U.S. Markets closed

Mnuchin sees support for crisis loans to hotels, restaurants

Lindsay Dunsmuir and Howard Schneider
1 / 4

Mnuchin sees support for crisis loans to hotels, restaurants

U.S. House of Representatives Financial Services Committee hearing on oversight of the Treasury Department and Federal Reserve response to the outbreak of the coronavirus disease (COVID-19), in Washington

By Lindsay Dunsmuir and Howard Schneider

WASHINGTON (Reuters) - Up to $140 billion in loans for small business could be refocused to support restaurants, hotels and other industries hit hardest by the coronavirus pandemic, U.S. Treasury Secretary Steven Mnuchin said on Tuesday.

Those funds, authorized under the $660 billion Paycheck Protection Program, are due to expire on Tuesday, when the Small Business Administration stops taking applications for the forgivable loans.

But Mnuchin said it appeared there was support among Democrats and Republicans to "repurpose" the money, perhaps by tailoring it to hotels, restaurants and other businesses most impacted by the social-distancing measures adopted to fight the spread of the novel coronavirus.

Mnuchin was testifying along with Federal Reserve Chair Jerome Powell before the U.S. House of Representatives Financial Services Committee about the U.S. fiscal and monetary response to the coronavirus crisis, including the nearly $3 trillion allocated by Congress to help businesses and individuals.

That response is reaching a critical point, with programs like PPP and enhanced unemployment benefits expiring in July - and perhaps depriving the economy of hundreds of billions of dollars in spending - even as coronavirus infections surge and tens of millions of Americans remain out of work.

"I see a brick wall at the end of July," said Ed Perlmutter, a Democrat from Colorado, adding that local and state governments also face big budget shortfalls caused by lost tax revenue that could force them to lay off millions unless they get new funding.

Mnuchin said he is committed to continuing conversations on the topic with lawmakers from both sides of the aisle next month. He referred several times during the hearing to a "next" CARES act.


MASKS ON

The hearing took place against the backdrop of a surge in cases of COVID-19, the respiratory illness caused by the coronavirus. Infections more than doubled in at least 10 U.S. states, including Texas and Florida, in June, a Reuters tally showed.

The government's top infectious disease control expert, Anthony Fauci said earlier Tuesday he was very concerned that the country is going "in the wrong direction."

In prepared testimony released on Monday, Powell noted that the economic recovery had begun sooner than expected, but that output and employment are still far below pre-crisis levels, with the brunt of the pain borne by women and minorities.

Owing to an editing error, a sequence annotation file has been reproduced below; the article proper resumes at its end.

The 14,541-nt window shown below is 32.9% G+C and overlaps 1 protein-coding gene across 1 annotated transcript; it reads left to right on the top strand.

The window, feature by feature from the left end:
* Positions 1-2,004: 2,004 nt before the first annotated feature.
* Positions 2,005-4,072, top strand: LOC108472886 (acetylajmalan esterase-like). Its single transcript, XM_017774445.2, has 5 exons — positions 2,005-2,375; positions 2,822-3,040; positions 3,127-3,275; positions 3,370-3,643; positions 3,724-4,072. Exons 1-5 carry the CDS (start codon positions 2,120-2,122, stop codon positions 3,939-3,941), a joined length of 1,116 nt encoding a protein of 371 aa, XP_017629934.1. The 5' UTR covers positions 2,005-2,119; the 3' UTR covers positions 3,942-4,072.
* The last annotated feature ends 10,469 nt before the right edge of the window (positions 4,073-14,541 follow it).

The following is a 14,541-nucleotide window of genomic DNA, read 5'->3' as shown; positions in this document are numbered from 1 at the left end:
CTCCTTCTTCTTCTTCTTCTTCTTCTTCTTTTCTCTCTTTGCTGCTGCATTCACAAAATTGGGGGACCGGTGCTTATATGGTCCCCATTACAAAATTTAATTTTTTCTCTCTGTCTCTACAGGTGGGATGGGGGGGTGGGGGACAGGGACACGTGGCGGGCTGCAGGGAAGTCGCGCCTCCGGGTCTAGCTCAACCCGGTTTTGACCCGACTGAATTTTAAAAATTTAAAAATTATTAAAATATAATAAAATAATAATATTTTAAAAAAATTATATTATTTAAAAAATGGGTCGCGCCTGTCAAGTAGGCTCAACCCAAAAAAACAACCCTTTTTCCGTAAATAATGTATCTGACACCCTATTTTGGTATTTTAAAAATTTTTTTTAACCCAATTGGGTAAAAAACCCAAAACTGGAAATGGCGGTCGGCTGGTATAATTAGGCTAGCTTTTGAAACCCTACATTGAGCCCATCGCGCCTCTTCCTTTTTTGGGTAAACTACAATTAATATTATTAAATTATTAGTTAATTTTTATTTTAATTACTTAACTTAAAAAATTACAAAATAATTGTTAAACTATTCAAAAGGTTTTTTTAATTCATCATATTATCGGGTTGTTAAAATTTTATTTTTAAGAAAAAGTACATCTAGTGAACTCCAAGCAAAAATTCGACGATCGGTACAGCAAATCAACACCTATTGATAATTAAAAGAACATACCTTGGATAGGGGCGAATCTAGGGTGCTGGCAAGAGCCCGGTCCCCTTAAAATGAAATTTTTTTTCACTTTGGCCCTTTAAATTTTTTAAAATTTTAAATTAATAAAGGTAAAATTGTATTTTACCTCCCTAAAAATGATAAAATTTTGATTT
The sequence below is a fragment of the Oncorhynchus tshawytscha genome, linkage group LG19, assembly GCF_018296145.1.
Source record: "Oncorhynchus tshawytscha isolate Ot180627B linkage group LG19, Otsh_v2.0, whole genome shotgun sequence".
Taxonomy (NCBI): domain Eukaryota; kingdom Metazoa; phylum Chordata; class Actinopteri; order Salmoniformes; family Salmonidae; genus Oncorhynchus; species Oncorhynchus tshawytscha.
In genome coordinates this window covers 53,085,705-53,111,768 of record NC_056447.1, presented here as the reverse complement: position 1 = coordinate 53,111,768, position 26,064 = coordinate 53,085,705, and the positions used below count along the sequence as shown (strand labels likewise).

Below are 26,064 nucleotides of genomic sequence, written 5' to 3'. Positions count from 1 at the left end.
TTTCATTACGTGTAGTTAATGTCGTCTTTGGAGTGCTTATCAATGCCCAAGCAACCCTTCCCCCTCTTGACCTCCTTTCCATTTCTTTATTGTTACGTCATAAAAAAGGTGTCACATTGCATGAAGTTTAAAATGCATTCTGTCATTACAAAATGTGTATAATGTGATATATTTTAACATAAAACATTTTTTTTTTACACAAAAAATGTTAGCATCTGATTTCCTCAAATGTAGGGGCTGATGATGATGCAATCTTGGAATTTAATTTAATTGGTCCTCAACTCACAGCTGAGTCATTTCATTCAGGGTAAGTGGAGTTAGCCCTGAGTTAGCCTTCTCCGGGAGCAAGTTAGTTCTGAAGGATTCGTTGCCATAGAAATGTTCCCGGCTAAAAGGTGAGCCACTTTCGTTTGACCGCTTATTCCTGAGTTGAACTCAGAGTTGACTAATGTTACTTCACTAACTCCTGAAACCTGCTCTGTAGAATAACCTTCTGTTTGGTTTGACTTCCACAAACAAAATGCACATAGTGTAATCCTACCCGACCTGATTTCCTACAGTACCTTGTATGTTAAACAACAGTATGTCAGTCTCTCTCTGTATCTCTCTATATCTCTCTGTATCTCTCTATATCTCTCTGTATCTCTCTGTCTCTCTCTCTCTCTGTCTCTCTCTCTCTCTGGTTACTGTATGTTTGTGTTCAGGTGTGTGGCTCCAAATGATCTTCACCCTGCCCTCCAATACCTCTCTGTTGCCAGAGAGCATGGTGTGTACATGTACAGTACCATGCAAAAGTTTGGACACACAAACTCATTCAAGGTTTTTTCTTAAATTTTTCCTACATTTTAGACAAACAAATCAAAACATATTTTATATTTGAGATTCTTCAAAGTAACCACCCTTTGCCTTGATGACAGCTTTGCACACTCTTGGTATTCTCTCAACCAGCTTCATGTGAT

A full recovery, he reiterated, is unlikely until people feel safe going out and about.

Asked what could happen in a renewed outbreak of the virus, Powell was blunt: it "could force governments and force people to withdraw again from economic activity, and I think the worst part of it would be to undermine public confidence, which is what we need to get back to lots of kinds of economic activity that involve crowds," Powell told lawmakers.

As if to underscore the importance of simple acts like wearing masks - which public health officials widely agree reduce the spread of the virus - Powell kept his mask on throughout the session, as did most of the lawmakers.

Mnuchin took his mask off to speak.

Numerous Fed policymakers, including Powell, have said that more fiscal and monetary help will likely be required to keep what is expected to be a slow and uneven economic recovery on track.

The Fed has come under fire for a perception that it has prioritized Wall Street over Main Street, helping to fuel economic inequality by boosting the price of assets like stocks.

The central bank has bought trillions of dollars of bonds, and rolled out nearly a dozen programs to backstop and extend corporate credit and promote bank lending, arguing that the economy as a whole is helped when companies maintain access to the financing critical to their operations.

Data on Sunday showed the Fed bought $428 million in bonds of individual companies through mid-June, making investments in household names like Walmart Inc and AT&T Inc as well as in major oil firms, tobacco giant Philip Morris International Inc, and a utility subsidiary of billionaire Warren Buffett's Berkshire Hathaway holding company.

At the same time, its newly launched Main Street Lending Program has yet to make a loan and has taken three months to come to fruition. Powell said Tuesday that some 300 banks have registered for the program so far, and have told him they expect increased use "in the next few months." The central bank's programs overall have so far seen modest use.


(Reporting by Lindsay Dunsmuir and Howard Schneider; Additional reporting by Ann Saphir; Editing by Paul Simao and Andrea Ricci)